Luckily, that stupidity extends to this game’s story in the most wonderful of ways. I wouldn’t call it “accessible”, but it is too dumb to be hostile or unwelcoming to newcomers. Which is good, because (as John discovered when he posted this week’s Steam charts) trying to understand the Strangereal universe through Wikipedia alone is like trying to understand Kingdom Hearts by capturing and interrogating a Disneyland mascot. Don’t worry, there’s an easier way to reach enlightenment.

Ignore the GIFs and ‘splosions for a moment. I already told you the game is good. Instead, direct your attention to the above image, the only image you need. Many ludicrous action movie-isms occur both in the cinematics and mid-mission, but this shot of an old pilot is the screen that truly represents Ace Combat 7’s devotion to the absurd. In this fighter pilot’s tale, a name cannot just be a name; it must be 14 names. There must also be a single unrevealed initial – A – lest the other 13 names not adequately display this aging pilot’s incommunicable nobility.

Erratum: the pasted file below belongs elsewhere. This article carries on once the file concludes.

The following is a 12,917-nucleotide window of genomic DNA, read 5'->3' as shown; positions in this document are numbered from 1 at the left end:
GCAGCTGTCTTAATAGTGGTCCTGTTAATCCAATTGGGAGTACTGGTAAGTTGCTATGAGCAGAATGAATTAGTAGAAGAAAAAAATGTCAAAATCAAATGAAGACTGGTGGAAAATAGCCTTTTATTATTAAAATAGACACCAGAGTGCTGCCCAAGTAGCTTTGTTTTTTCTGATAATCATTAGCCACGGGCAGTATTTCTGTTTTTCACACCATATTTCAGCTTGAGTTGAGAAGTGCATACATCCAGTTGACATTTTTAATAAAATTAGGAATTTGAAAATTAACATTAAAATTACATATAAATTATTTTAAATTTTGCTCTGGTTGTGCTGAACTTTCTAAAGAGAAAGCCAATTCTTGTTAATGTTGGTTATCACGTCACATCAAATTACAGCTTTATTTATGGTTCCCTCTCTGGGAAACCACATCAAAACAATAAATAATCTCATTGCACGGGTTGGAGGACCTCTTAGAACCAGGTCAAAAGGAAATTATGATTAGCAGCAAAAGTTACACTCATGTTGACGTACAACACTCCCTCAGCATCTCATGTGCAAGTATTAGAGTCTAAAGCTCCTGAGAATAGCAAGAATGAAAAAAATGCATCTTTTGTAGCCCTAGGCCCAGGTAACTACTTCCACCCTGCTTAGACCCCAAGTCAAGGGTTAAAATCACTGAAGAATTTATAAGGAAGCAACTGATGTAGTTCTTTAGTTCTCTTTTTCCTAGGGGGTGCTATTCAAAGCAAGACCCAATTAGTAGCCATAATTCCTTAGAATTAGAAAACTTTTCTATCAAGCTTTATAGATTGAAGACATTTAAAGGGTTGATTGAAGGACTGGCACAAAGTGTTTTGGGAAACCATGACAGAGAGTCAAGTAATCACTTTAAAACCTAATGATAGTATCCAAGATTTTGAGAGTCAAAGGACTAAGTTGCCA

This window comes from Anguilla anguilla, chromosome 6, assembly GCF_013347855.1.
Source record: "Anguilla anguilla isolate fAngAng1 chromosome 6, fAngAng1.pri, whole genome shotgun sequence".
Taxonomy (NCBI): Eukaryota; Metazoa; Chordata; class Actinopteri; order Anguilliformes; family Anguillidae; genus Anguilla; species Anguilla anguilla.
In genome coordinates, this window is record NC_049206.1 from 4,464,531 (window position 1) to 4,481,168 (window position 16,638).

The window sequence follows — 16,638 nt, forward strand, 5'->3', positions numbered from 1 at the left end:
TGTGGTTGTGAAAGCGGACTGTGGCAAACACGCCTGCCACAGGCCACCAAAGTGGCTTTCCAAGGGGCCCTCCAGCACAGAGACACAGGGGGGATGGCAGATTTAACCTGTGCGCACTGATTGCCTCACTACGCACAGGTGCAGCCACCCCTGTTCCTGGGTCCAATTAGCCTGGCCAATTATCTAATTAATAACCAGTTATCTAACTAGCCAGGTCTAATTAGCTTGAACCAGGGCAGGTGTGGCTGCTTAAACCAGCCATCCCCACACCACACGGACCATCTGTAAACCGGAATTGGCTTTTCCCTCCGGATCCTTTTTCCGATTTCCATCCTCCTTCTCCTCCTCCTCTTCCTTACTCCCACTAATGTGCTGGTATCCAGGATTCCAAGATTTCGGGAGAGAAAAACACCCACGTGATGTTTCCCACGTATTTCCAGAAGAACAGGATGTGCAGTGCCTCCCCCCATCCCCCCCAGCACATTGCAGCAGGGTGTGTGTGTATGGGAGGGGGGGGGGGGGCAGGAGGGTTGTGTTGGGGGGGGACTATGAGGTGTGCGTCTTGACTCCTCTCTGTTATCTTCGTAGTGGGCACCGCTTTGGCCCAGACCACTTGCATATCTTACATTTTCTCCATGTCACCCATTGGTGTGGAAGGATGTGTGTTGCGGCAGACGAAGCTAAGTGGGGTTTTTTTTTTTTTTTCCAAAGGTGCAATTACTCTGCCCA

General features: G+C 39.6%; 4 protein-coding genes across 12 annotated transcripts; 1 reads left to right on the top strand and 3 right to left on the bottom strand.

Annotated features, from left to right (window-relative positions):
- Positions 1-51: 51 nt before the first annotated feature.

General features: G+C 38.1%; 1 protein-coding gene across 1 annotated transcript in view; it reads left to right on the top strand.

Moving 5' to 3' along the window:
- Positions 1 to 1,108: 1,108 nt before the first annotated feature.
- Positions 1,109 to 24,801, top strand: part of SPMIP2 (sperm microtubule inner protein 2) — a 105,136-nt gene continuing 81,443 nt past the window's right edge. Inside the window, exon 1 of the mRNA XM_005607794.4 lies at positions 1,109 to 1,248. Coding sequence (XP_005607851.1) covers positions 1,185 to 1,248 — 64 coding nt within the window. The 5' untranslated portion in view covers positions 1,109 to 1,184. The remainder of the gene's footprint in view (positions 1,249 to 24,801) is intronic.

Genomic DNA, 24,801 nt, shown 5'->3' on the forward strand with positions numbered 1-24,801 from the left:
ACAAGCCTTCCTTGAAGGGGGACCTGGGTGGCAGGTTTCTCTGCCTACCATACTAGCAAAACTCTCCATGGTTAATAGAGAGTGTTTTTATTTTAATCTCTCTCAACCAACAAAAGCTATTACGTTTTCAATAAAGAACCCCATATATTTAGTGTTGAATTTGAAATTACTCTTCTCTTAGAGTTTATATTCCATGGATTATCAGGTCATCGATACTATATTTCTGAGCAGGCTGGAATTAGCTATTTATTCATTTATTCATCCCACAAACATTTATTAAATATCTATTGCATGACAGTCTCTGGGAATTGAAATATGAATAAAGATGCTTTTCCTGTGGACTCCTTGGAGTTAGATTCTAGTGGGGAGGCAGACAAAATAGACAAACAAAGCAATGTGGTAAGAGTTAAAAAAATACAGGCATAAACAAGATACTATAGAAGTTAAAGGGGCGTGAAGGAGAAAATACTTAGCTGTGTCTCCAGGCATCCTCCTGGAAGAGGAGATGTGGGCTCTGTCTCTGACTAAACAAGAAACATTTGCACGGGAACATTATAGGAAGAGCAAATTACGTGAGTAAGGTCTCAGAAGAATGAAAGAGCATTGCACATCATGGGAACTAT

I put it to you, that to understand the portrait of this old ace (who is described as having flown so much it has literally poisoned his body) is to understand the philosophy of the Strangereal universe. Absurdity is ubiquitous. We ourselves live in a world in which you can look at a piece of electric glass and decide, based on the tiny symbols written by a man hundreds of miles away, whether or not to trade 50 imaginary metal discs for what is essentially a playable advertisement for a group of arms manufacturers. If our planet can be this ridiculous, why can’t the world of Ace Combat 7 have a man with 14 names? Why cant it have a space lift? Be reasonable.

So, there you have it. I’m very happy with my planes wot go “whoosh”. The only reason I’m not giving it a Bestest Best badge is because it doesn’t do anything particularly new. It just does everything very well. Make no mistake, if you’ve played a game about shooting missiles at tiny trucks before, this will be familiar, these skies are not unknown, they are well-charted. But they’re excellent skies anyway. Dumb, funny, exhilarating, varied and full of stupid explosions. Like the drones it summons, Ace Combat 7 is not exactly self-aware. But it is close enough, judging from the humour of its over-the-top action. And it barely matters anyway, because it’s a damn fun videogame.

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Who am I?

Brendan Caldwell

Features Editor

Brendan likes all types of games. To him there is wisdom in Crusader Kings 2, valour in Dark Souls, and tragicomedy in Nidhogg.